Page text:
Wow. The first away game for the 2017 Chicago Bears was a complete encapsulation of the Chicago fan experience for the last couple of years. With the emotional
ups and downs trials and tribulations body-slamming fans might have taken this Sunday, Windy City Gridiron is here to do the heavy lifting for the fan-on-the-street. In this case, Josh is going to look at the bright side while Robert is going to try to find something to be negative about (not too hard on this occasion). We’ll bring you the highs and lows of being a Bears fan in an easy Week 2 discussion. Ready? Here we go.
Josh: Any discussion of the positives from Week 2 has to start with the way the team responded to adversity. Despite four turnovers and a truly inept offense, the Chicago defense was pretty solid. They recorded their first turnover of the season, a smart heads-up play by Leonard Floyd. In years past, that ball would have sat on the ground, waiting for a Buccaneer to scoop it up and run it in for a touchdown. Instead, No. 94 went until the whistle was blown. Add that play to the fact that the defense managed a pair of sacks and four tackles for a loss and it’s clear that the defense stayed in the fight, despite having to have been absolutely gassed.
Robert: That positivity seems like a bit of a stretch, no? Isn’t hustle what we should generally expect as the baseline for a football team? And especially in regards to Floyd, who has largely been invisible as a pass rusher over the first two weeks of the season. I see him as the face of this defense, but am not afraid to call it out like it is: he absolutely has to be better. A franchise edge rusher can’t be neutralized so well as he has been against the Falcons and Buccaneers. He didn’t register his first quarterback hit until the third quarter on Sunday. His fumble recovery was the first legitimate big impact play he’s made all year and it took almost two games. While the defense has played better than at first glance considering some of the short fields they’ve had to defend, Floyd right now is an emblem of the Bears defense: overwhelmed as games grind on. (Oh don’t worry, we’ll get to quarterback play in a second.)
Josh: Saving the quarterback discussion for later, it’s worth pointing out that the Bears receivers are not as bad as advertised Kendall Wright and Deonte Thompson showed up to play. Although he’s a tight end, Zach Miller also did much of what was asked of him. Leaving aside the absolutely ridiculous commentary by Schlereth (who seems like he’s personal friends with Glennon or something), it should have been obvious to anyone watching the game that most of the problems faced by the Bears receivers were caused by a quarterback who put them in harm’s way and who seemed to know only how to throw to the middle. Despite those limitations, the weapons for the Beloved came through time and again. Even with the secret out on Tarik Cohen, that man played with fire. It’s a pity that the obvious limitations in the passing game clearly bottled up Howard, but that too will change with time.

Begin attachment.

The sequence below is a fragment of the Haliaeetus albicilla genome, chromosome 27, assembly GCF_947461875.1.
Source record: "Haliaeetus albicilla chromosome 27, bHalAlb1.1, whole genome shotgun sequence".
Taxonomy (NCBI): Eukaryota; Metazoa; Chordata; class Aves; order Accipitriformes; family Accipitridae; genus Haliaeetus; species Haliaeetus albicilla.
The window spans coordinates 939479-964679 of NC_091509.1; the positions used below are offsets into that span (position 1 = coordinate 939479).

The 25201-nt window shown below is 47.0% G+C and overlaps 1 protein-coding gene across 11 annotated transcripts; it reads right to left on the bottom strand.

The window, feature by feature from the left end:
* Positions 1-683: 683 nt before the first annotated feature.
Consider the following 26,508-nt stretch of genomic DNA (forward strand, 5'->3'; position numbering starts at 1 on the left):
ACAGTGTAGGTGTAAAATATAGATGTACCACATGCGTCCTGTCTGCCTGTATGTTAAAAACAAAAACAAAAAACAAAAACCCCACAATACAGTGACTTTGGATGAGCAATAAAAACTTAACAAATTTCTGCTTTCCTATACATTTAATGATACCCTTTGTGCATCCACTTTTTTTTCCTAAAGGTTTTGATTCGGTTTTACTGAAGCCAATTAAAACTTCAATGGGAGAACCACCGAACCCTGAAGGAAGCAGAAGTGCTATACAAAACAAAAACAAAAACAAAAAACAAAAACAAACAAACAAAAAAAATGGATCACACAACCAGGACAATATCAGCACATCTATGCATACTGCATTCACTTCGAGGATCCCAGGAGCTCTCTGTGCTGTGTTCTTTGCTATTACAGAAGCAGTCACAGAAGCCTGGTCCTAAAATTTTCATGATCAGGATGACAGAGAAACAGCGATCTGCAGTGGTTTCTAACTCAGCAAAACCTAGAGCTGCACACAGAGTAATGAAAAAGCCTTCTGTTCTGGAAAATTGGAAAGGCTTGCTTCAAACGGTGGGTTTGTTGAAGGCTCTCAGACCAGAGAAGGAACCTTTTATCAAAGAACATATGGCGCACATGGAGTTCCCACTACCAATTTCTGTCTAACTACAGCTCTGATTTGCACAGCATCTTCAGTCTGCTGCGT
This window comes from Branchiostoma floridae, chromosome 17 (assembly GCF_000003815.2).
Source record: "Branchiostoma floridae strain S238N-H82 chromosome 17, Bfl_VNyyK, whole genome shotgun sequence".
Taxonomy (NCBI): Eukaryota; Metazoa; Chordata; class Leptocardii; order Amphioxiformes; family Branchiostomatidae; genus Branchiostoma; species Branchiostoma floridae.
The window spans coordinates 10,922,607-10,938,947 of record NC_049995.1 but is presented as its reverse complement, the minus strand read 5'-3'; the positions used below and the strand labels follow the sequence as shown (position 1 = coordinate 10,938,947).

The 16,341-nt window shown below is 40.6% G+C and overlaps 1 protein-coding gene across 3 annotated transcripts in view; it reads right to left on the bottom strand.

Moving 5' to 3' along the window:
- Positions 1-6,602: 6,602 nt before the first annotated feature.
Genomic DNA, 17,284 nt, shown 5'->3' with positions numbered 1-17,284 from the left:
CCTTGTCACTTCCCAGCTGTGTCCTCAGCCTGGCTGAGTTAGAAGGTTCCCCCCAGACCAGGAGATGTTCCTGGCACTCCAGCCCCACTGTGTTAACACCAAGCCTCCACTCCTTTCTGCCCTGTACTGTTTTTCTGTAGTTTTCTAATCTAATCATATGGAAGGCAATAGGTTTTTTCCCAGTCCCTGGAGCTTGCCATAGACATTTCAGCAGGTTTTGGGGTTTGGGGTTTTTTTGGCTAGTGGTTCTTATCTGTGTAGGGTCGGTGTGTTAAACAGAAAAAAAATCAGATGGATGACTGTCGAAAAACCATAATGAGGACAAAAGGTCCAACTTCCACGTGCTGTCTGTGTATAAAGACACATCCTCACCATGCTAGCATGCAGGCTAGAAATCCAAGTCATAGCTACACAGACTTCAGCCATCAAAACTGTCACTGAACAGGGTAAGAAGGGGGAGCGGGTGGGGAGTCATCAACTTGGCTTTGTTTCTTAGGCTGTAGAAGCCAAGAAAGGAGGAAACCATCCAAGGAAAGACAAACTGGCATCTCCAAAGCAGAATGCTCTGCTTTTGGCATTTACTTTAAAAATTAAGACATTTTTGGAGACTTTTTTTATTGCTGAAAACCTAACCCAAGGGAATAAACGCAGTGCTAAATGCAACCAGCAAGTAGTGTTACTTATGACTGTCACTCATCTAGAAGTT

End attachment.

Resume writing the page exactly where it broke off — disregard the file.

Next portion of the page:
Robert: I’m glad to see someone sees that the Bears receivers aren’t as bad as they seem at first glance, because Glennon almost certainly is. Most predicted his performance would be in line with the way it is now all the way back in March, and after an uneven preseason performance to go with his start to 2017 - he hasn’t disappointed. There’s no way you can justify three lackadaisical first half turnovers which effectively buried the Bears and did all of the work for Tampa Bay. There’s also no way you can justify a five-year veteran that doesn’t go through his progressions, that stares his receivers down again and again, that has virtually no zip on his passes, and does everything in slow motion. Tampa Bay’s defense isn’t good. In fact, it might not even be mediocre. Glennon’s 301 yards might be the most hollow of any Bears quarterback in a long time. It’s difficult to keep perspective of a worse recent Bears quarterback performance, but that’s been par for the course of late in recent years.
Josh: I would like to point out that this outing was an improvement for the offense compared to the Bears’ last performance against Tampa Bay.
That said, wasn’t it nice to see the Bears rally at the end, though? Thompson looked sharp in that touchdown to avoid the shutout, and instead of phoning it in Glennon actually found his man and delivered the ball. In doing so, Glennon managed to climb up from the absolute dregs and get a fourth-quarter touchdown for the second straight week.
Robert: Ah yes, Glennon finally managed to get the Bears on the board on his third straight red zone drive against a garbage time defense. My, my, how he responded to adversity. That’s effective quarterbacking. That’s who the Bears deserve under center, at this rate. Let’s just ignore all of his other problematic play and praise the man who continually misses open receivers and who it seems like is somehow is being coddled by the organization, instead of the No. 2 overall pick. Better yet, aside from all of this, let’s see Glennon move this offense well when the outcome of the game is still well in doubt. When the defense is still attacking him and playing aggressively. I have quite the hunch we probably won’t. Those still on the hill of Glennon have even less to work with this week, even if all of Chicago’s issues are almost certainly not on him.
Josh: Look, there’s no doubt that change is needed in Chicago. Change at the top of the roster and perhaps even change in the coaching staff. Today moved Chicago one step closer to that moment of healing, and that has to be a good thing.
Robert Zeglinski is the Bears beat writer for the Rock River Times and is an editor for Windy City Gridiron. Josh Sunderbruch is a writer and the numbers man for Windy City Gridiron. You can follow Robert on Twitter @RobertZeglinski.